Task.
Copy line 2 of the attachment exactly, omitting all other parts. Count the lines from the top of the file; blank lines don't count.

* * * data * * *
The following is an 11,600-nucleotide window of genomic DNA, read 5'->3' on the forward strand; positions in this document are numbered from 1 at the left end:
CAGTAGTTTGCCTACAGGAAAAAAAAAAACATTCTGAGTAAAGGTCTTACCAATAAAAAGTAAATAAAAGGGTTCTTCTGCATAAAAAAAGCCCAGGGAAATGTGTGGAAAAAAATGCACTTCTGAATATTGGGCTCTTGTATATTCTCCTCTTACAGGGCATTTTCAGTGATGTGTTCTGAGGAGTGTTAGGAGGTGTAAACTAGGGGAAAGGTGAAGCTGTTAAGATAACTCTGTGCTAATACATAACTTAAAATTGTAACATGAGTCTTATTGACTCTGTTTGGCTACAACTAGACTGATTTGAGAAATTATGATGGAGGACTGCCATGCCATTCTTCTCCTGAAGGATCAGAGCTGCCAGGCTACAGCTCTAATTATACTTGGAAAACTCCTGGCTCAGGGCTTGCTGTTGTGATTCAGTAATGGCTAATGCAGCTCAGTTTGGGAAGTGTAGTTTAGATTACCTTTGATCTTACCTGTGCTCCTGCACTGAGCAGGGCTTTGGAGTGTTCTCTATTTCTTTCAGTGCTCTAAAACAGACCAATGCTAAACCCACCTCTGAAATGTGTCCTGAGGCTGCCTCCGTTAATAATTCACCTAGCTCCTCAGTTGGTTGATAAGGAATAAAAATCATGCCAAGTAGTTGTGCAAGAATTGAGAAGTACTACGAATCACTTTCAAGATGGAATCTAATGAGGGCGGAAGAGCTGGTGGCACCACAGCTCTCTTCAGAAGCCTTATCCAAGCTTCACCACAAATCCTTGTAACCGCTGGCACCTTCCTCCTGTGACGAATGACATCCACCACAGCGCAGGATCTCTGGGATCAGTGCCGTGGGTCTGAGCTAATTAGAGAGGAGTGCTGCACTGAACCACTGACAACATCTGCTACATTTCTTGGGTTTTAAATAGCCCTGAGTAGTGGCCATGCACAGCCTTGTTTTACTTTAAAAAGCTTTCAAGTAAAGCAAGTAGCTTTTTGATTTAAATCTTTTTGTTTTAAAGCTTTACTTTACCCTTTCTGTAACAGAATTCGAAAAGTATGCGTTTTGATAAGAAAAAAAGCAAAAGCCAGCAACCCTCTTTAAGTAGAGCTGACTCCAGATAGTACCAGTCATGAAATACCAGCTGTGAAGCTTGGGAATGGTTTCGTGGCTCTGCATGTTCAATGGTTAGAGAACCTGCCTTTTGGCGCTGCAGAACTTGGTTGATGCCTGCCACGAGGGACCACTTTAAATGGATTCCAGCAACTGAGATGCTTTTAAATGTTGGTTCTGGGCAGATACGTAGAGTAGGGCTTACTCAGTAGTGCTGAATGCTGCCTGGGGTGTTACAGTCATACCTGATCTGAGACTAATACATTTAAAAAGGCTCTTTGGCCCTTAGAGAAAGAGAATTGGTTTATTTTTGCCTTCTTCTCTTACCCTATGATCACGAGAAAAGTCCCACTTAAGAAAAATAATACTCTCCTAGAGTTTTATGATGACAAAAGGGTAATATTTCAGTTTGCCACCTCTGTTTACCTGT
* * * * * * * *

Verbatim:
CAGTAGTTTGCCTACAGGAAAAAAAAAAACATTCTGAGTAAAGGTCTTACCAATAAAAAGTAAATAAAAGGGTTCTTCTGCATAAAAAAAGCCCAGGGAAATGTGTGGAAAAAAATGCACTTCTGAATATTGGGCTCTTGTATATTCTCCTCTTACAGGGCATTTTCAGTGATGTGTTCTGAGGAGTGTTAGGAGGTGTAAACTAGGGGAAAGGTGAAGCTGTTAAGATAACTCTGTGCTAATACATAACTTAAAATTGTAACATGAGTCTTATTGACTCTGTTTGGCTACAACTAGACTGATTTGAGAAATTATGATGGAGGACTGCCATGCCATTCTTCTCCTGAAGGATCAGAGCTGCCAGGCTACAGCTCTAATTATACTTGGAAAACTCCTGGCTCAGGGCTTGCTGTTGTGATTCAGTAATGGCTAATGCAGCTCAGTTTGGGAAGTGTAGTTTAGATTACCTTTGATCTTACCTGTGCTCCTGCACTGAGCAGGGCTTTGGAGTGTTCTCTATTTCTTTCAGTGCTCTAAAACAGACCAATGCTAAACCCACCTCTGAAATGTGTCCTGAGGCTGCCTCCGTTAATAATTCACCTAGCTCCTCAGTTGGTTGATAAGGAATAAAAATCATGCCAAGTAGTTGTGCAAGAATTGAGAAGTACTACGAATCACTTTCAAGATGGAATCTAATGAGGGCGGAAGAGCTGGTGGCACCACAGCTCTCTTCAGAAGCCTTATCCAAGCTTCACCACAAATCCTTGTAACCGCTGGCACCTTCCTCCTGTGACGAATGACATCCACCACAGCGCAGGATCTCTGGGATCAGTGCCGTGGGTCTGAGCTAATTAGAGAGGAGTGCTGCACTGAACCACTGACAACATCTGCTACATTTCTTGGGTTTTAAATAGCCCTGAGTAGTGGCCATGCACAGCCTTGTTTTACTTTAAAAAGCTTTCAAGTAAAGCAAGTAGCTTTTTGATTTAAATCTTTTTGTTTTAAAGCTTTACTTTACCCTTTCTGTAACAGAATTCGAAAAGTATGCGTTTTGATAAGAAAAAAAGCAAAAGCCAGCAACCCTCTTTAAGTAGAGCTGACTCCAGATAGTACCAGTCATGAAATACCAGCTGTGAAGCTTGGGAATGGTTTCGTGGCTCTGCATGTTCAATGGTTAGAGAACCTGCCTTTTGGCGCTGCAGAACTTGGTTGATGCCTGCCACGAGGGACCACTTTAAATGGATTCCAGCAACTGAGATGCTTTTAAATGTTGGTTCTGGGCAGATACGTAGAGTAGGGCTTACTCAGTAGTGCTGAATGCTGCCTGGGGTGTTACAGTCATACCTGATCTGAGACTAATACATTTAAAAAGGCTCTTTGGCCCTTAGAGAAAGAGAATTGGTTTATTTTTGCCTTCTTCTCTTACCCTATGATCACGAGAAAAGTCCCACTTAAGAAAAATAATACTCTCCTAGAGTTTTATGATGACAAAAGGGTAATATTTCAGTTTGCCACCTCTGTTTACCTGT